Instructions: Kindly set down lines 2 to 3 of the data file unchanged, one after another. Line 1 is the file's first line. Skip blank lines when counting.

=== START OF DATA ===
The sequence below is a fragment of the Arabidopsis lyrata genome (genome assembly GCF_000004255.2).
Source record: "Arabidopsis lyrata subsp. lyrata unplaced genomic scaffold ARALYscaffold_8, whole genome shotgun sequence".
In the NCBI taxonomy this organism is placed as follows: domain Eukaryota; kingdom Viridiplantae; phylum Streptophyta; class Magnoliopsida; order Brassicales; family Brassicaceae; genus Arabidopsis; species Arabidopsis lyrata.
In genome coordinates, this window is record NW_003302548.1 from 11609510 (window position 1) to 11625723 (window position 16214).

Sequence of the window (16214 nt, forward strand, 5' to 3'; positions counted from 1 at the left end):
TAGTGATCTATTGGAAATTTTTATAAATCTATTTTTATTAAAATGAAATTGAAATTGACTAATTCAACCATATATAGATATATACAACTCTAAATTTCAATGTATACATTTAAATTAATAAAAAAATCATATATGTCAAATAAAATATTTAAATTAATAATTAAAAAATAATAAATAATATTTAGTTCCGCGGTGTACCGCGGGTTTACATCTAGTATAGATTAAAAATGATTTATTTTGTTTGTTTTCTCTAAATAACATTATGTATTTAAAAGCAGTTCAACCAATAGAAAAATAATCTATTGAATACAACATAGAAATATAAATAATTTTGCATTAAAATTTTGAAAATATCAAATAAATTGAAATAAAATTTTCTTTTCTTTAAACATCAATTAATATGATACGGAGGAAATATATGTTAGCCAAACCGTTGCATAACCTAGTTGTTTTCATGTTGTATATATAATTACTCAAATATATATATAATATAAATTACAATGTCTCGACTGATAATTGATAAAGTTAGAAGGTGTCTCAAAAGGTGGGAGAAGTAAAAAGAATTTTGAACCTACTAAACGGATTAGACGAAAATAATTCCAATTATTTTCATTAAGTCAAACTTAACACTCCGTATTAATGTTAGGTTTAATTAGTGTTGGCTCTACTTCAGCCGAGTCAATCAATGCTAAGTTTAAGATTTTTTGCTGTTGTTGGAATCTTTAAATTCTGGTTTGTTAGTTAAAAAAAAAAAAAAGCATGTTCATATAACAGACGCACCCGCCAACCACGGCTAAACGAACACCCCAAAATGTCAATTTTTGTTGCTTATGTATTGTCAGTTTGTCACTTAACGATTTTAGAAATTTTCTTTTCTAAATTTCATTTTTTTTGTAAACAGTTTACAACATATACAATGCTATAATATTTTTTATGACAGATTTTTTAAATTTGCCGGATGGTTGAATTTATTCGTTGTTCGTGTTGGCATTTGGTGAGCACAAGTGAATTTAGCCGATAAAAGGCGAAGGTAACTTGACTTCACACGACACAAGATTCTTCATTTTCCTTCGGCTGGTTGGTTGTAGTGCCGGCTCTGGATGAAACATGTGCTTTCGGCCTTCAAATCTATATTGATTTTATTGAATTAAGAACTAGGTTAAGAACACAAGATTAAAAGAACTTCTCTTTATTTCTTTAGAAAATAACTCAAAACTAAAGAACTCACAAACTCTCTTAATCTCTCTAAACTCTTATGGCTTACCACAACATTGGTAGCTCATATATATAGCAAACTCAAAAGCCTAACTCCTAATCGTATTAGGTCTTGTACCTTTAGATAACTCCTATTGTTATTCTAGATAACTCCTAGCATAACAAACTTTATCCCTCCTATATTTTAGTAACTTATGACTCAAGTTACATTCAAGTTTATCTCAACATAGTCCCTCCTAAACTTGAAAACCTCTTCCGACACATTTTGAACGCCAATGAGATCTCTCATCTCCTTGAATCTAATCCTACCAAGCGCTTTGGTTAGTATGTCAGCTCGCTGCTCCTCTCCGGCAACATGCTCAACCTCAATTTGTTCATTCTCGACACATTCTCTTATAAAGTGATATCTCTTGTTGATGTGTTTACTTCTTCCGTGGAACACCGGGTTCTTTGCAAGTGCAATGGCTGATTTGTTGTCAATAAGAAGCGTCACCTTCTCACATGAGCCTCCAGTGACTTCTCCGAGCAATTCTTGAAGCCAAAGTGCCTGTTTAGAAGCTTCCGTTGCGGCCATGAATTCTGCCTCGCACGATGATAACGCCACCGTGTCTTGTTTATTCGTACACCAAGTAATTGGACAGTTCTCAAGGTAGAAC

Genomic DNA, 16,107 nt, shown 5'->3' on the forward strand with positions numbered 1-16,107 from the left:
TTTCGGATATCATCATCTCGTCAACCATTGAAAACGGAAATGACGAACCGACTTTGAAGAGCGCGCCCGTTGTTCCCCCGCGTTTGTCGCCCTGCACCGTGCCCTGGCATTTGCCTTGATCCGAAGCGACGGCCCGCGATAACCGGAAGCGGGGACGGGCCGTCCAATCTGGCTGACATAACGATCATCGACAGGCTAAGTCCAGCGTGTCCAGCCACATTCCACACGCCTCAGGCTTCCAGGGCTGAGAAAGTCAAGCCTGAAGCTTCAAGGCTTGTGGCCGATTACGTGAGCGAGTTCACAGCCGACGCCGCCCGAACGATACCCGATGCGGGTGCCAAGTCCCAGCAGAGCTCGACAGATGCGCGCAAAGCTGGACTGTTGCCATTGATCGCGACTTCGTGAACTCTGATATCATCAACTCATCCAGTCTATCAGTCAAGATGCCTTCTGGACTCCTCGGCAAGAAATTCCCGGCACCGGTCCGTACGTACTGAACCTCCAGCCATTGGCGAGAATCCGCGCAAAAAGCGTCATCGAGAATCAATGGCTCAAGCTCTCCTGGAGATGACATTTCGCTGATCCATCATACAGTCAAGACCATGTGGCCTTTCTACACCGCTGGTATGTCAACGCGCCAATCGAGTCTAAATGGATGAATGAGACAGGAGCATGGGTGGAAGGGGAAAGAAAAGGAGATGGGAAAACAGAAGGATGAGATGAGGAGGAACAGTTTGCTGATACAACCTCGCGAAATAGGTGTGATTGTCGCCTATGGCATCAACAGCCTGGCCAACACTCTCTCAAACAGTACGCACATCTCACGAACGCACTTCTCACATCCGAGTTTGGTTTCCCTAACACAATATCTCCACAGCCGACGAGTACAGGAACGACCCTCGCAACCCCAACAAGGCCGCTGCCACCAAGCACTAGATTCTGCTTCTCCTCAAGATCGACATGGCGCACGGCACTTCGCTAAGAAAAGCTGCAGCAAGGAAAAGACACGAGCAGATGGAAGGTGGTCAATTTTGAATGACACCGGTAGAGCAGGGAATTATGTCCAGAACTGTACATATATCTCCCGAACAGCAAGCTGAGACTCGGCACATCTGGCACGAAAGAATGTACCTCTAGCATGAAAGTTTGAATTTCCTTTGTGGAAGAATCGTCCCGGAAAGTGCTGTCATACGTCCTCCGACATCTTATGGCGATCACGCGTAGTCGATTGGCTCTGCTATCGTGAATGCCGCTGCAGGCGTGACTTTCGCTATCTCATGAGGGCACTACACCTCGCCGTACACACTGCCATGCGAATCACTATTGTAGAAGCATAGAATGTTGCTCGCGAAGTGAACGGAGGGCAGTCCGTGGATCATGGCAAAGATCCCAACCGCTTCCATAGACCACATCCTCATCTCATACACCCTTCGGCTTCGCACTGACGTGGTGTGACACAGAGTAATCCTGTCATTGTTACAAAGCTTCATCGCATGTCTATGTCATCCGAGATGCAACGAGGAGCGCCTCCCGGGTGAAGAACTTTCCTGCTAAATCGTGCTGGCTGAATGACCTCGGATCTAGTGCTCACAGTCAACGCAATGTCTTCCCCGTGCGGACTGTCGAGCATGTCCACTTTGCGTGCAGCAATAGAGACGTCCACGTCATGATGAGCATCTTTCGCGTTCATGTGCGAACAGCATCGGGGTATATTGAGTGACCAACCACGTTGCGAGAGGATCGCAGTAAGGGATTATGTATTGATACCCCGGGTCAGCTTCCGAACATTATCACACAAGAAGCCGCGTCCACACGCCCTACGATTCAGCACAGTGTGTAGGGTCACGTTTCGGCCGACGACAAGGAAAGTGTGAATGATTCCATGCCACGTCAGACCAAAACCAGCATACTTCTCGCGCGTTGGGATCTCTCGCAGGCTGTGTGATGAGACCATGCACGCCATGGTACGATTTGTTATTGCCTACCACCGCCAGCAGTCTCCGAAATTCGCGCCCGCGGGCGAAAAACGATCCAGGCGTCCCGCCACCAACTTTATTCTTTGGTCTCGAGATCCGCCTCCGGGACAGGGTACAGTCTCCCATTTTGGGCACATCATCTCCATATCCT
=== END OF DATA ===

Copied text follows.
Source record: "Arabidopsis lyrata subsp. lyrata unplaced genomic scaffold ARALYscaffold_8, whole genome shotgun sequence".
In the NCBI taxonomy this organism is placed as follows: domain Eukaryota; kingdom Viridiplantae; phylum Streptophyta; class Magnoliopsida; order Brassicales; family Brassicaceae; genus Arabidopsis; species Arabidopsis lyrata.